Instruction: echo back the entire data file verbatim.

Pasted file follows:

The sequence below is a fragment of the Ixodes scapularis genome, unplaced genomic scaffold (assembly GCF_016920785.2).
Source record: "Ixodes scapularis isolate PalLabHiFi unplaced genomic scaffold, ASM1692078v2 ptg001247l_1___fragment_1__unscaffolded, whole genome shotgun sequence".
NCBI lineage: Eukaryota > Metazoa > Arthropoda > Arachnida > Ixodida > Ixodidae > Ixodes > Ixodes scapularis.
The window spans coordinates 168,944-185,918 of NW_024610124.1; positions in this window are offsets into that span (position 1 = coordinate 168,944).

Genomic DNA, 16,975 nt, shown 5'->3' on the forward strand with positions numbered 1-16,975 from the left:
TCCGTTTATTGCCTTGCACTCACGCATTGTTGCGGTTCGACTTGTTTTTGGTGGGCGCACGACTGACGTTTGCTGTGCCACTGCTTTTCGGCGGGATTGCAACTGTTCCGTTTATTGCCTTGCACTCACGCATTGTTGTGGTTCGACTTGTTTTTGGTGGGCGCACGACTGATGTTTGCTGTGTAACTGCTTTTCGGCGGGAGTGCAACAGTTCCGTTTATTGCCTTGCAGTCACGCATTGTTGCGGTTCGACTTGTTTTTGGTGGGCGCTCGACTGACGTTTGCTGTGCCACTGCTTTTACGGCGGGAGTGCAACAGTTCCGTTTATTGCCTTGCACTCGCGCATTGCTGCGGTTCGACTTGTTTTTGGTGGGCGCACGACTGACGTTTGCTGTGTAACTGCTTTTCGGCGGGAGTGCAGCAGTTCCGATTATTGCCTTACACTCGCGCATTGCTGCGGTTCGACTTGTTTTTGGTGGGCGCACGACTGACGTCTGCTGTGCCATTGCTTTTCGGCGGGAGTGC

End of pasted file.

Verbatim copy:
The sequence below is a fragment of the Ixodes scapularis genome, unplaced genomic scaffold (assembly GCF_016920785.2).
Source record: "Ixodes scapularis isolate PalLabHiFi unplaced genomic scaffold, ASM1692078v2 ptg001247l_1___fragment_1__unscaffolded, whole genome shotgun sequence".
NCBI lineage: Eukaryota > Metazoa > Arthropoda > Arachnida > Ixodida > Ixodidae > Ixodes > Ixodes scapularis.
The window spans coordinates 168,944-185,918 of NW_024610124.1; positions in this window are offsets into that span (position 1 = coordinate 168,944).

Genomic DNA, 16,975 nt, shown 5'->3' on the forward strand with positions numbered 1-16,975 from the left:
TCCGTTTATTGCCTTGCACTCACGCATTGTTGCGGTTCGACTTGTTTTTGGTGGGCGCACGACTGACGTTTGCTGTGCCACTGCTTTTCGGCGGGATTGCAACTGTTCCGTTTATTGCCTTGCACTCACGCATTGTTGTGGTTCGACTTGTTTTTGGTGGGCGCACGACTGATGTTTGCTGTGTAACTGCTTTTCGGCGGGAGTGCAACAGTTCCGTTTATTGCCTTGCAGTCACGCATTGTTGCGGTTCGACTTGTTTTTGGTGGGCGCTCGACTGACGTTTGCTGTGCCACTGCTTTTACGGCGGGAGTGCAACAGTTCCGTTTATTGCCTTGCACTCGCGCATTGCTGCGGTTCGACTTGTTTTTGGTGGGCGCACGACTGACGTTTGCTGTGTAACTGCTTTTCGGCGGGAGTGCAGCAGTTCCGATTATTGCCTTACACTCGCGCATTGCTGCGGTTCGACTTGTTTTTGGTGGGCGCACGACTGACGTCTGCTGTGCCATTGCTTTTCGGCGGGAGTGC